Menu

logosmall    Scottish Beekeepers' Association
   Supporting Scottish Bees and Beekeepers'          
Tickets are now on sale for the SBA Autumn Convention - Full details here 
Train the Trainer Workshops, Perth and Nairn, November, click here for more info... 

small hive beetle

Small hive beetle has been intercepted at a sentinel apiary in southern Italy.

It is not yet known for sure whether the beetle has spread beyond the port area in Calabria in which it was found, but a contact tells me that eradication is still being considered as an option. There is currently a mission of Italian and EU experts (from the EU Reference laboratory for bee health in France) on the spot assisting the local authorities. They are already inspecting migratory hives which had been in an area of 20km around the site of detection and, I understand, the response also includes a cordon of 100km around the site where trade in bees is not permitted. However there is a real possibility that we now have this pest on the loose in Europe.

There are many possible routes into the UK for this pest. Packages of bees, queens, bumble bee boxes, pot plants, fruit boxes, hive products are all a risk, and if this pest becomes abundant in southern Europe it will be very difficult to keep it out of these islands forever. There are already sentinel apiaries established in the UK, and the Horticultural inspectors have been alert to this pest for some time, so there is no indication that it has yet spread to the UK. It seems likely though that bees, both packages and queens, represent the great risk of spread at the moment.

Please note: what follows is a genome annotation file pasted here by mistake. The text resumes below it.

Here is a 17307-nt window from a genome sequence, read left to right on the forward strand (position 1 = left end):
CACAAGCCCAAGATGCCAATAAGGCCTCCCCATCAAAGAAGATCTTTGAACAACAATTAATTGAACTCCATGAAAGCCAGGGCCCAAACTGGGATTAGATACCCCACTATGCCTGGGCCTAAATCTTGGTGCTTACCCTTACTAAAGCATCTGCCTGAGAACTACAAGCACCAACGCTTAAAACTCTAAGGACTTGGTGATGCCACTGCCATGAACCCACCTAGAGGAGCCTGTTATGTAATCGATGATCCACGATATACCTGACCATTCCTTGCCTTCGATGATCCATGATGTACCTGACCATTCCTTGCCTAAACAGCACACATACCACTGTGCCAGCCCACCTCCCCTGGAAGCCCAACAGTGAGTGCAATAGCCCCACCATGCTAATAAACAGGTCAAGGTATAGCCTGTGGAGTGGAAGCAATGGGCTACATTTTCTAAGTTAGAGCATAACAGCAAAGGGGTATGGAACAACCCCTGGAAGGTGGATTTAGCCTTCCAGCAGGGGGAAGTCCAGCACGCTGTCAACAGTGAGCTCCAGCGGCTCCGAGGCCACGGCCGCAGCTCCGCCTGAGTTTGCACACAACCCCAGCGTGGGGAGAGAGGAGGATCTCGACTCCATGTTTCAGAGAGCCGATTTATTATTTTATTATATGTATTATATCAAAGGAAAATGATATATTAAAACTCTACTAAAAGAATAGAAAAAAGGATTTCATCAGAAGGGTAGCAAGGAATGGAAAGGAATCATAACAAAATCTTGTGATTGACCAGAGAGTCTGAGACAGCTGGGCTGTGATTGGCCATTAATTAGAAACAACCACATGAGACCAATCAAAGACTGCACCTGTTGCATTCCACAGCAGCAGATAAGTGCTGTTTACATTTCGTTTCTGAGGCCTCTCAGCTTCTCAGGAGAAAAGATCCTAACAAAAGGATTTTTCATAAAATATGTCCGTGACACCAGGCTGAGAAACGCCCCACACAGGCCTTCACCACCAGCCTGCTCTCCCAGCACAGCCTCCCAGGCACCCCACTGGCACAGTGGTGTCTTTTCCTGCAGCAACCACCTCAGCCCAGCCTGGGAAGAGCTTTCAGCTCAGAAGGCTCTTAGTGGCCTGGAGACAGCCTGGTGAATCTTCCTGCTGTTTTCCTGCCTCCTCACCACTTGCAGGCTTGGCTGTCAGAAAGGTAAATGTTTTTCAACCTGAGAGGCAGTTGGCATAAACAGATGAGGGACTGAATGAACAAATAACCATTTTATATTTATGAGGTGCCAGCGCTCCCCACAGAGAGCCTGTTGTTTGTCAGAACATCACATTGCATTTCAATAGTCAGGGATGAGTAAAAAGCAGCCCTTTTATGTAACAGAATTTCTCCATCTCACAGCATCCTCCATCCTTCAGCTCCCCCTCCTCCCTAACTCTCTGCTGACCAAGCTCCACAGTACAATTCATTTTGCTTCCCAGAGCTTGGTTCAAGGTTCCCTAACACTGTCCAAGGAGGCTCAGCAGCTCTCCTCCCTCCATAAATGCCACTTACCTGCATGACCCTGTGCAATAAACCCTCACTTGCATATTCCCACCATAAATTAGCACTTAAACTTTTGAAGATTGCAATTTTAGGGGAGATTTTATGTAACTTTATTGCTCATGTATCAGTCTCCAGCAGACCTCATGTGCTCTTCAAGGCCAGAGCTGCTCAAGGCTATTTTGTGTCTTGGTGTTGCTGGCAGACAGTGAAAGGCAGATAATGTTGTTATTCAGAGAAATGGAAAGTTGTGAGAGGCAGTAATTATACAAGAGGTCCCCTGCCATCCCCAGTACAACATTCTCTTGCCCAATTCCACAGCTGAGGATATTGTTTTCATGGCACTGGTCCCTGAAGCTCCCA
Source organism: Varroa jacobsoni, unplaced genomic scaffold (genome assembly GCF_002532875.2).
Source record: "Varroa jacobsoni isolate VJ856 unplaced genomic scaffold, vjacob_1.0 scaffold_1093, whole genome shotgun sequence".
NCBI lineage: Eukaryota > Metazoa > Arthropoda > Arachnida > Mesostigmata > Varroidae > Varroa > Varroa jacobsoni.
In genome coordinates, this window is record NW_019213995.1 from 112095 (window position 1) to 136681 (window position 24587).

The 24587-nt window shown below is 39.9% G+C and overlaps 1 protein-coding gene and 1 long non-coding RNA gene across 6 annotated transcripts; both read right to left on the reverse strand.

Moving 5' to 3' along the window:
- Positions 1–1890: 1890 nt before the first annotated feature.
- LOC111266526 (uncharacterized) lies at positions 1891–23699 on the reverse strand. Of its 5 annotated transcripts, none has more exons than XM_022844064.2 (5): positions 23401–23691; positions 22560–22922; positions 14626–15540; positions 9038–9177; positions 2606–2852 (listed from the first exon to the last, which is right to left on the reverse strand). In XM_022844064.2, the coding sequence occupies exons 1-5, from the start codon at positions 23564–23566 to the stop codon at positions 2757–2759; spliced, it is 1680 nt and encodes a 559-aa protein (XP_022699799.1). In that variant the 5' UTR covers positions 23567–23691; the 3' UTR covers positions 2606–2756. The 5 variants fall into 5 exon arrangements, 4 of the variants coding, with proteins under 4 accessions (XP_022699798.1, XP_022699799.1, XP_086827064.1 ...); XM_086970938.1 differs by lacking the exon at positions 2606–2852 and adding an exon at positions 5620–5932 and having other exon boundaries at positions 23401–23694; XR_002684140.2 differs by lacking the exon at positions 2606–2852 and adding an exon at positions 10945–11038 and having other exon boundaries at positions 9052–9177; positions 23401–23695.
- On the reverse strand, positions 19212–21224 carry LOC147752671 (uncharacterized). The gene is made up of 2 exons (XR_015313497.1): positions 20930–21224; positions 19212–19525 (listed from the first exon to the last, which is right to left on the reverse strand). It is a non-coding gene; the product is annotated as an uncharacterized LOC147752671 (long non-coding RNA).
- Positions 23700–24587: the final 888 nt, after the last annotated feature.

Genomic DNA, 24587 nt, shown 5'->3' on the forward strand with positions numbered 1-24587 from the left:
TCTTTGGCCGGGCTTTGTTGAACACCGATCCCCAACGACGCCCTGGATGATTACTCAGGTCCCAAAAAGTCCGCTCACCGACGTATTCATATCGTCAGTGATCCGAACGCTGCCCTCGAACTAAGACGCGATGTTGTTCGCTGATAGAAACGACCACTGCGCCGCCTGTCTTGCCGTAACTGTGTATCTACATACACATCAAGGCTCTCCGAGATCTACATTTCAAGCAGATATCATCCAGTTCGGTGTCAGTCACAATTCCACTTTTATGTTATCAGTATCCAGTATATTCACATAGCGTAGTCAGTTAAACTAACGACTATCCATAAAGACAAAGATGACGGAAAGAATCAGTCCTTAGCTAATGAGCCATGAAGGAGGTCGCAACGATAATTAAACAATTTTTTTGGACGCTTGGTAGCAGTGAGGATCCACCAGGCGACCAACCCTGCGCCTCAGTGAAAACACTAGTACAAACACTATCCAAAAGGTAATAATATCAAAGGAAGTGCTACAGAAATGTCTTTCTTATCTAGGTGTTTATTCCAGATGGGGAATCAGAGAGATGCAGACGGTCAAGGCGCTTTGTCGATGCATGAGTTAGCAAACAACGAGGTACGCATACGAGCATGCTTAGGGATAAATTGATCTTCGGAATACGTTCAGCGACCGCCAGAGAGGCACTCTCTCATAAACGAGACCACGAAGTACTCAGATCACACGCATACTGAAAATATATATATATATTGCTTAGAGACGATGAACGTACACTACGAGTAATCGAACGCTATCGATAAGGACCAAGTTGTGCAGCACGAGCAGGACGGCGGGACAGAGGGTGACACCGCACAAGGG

The bad news is that many (800) packages were imported from Italy into the UK in 2013. In 2014 there were almost 3000 queens imported from Italy, and perhaps more not making it into the official record. The Italian producers are spread around the country, and migratory beekeeping is practiced in Italy, so there is even a small risk that the recent bee imports have already brought this pest into the UK.

Would they survive a Scottish winter? Possibly, adults can overwinter in the bee cluster in any climate. They can survive very cold winters in northern parts of the US and into Canada so they could perhaps survive in Scotland although they may not thrive as well as in, for example, parts of southern England.

There is further information on the background here:

https://secure.fera.defra.gov.uk/beebase/public/News/news.cfm#148

and Bee Base has a useful leaflet on small hive beetle here:

https://secure.fera.defra.gov.uk/beebase/downloadDocument.cfm?id=17

One last observation is that I understand that some beekeepers in Germany overwinter colonies in Italy. There are clearly several routes to possible rapid spread thoughout Europe. The wholesale movement of bees into the UK from continental Europe has become very risky indeed.


The following web site shows the area of infestation at 11 October 2014

https://sites.anses.fr/en/minisite/abeilles/detection-aethina-tumida-small-hive-beetle-southern-italy-0

Gavin Ramsay
SBA Bee Health Convener
11th October 2014

SBA Education

Syllabus, study notes and more

FAQ

Do you need a quick answer?

Join the SBA

Become a member today

Support our Bees

Help Scotland’s bees and beekeepers

Members Pages

Minutes, reports, past exam papers and more

Latest News